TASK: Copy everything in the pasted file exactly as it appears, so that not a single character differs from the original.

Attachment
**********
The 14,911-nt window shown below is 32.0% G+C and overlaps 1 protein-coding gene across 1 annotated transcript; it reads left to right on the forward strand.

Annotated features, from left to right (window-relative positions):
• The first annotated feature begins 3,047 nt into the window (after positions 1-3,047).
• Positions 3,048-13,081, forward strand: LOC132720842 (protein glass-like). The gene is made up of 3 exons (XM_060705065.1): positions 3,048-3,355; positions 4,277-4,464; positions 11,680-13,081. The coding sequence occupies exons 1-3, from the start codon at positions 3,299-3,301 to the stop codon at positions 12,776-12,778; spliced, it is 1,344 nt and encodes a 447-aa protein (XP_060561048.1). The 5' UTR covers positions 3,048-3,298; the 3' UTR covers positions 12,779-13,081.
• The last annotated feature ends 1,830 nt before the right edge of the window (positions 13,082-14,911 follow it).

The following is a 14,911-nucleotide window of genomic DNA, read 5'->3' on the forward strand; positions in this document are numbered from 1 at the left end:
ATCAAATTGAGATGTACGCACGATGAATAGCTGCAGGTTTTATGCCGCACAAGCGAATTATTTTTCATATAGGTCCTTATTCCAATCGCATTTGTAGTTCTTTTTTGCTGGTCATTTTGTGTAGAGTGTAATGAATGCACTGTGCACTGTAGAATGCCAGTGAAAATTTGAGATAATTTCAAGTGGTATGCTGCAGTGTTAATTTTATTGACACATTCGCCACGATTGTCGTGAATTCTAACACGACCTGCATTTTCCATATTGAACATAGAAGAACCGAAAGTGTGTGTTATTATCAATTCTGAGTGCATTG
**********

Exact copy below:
The 14,911-nt window shown below is 32.0% G+C and overlaps 1 protein-coding gene across 1 annotated transcript; it reads left to right on the forward strand.

Annotated features, from left to right (window-relative positions):
• The first annotated feature begins 3,047 nt into the window (after positions 1-3,047).
• Positions 3,048-13,081, forward strand: LOC132720842 (protein glass-like). The gene is made up of 3 exons (XM_060705065.1): positions 3,048-3,355; positions 4,277-4,464; positions 11,680-13,081. The coding sequence occupies exons 1-3, from the start codon at positions 3,299-3,301 to the stop codon at positions 12,776-12,778; spliced, it is 1,344 nt and encodes a 447-aa protein (XP_060561048.1). The 5' UTR covers positions 3,048-3,298; the 3' UTR covers positions 12,779-13,081.
• The last annotated feature ends 1,830 nt before the right edge of the window (positions 13,082-14,911 follow it).

The following is a 14,911-nucleotide window of genomic DNA, read 5'->3' on the forward strand; positions in this document are numbered from 1 at the left end:
ATCAAATTGAGATGTACGCACGATGAATAGCTGCAGGTTTTATGCCGCACAAGCGAATTATTTTTCATATAGGTCCTTATTCCAATCGCATTTGTAGTTCTTTTTTGCTGGTCATTTTGTGTAGAGTGTAATGAATGCACTGTGCACTGTAGAATGCCAGTGAAAATTTGAGATAATTTCAAGTGGTATGCTGCAGTGTTAATTTTATTGACACATTCGCCACGATTGTCGTGAATTCTAACACGACCTGCATTTTCCATATTGAACATAGAAGAACCGAAAGTGTGTGTTATTATCAATTCTGAGTGCATTG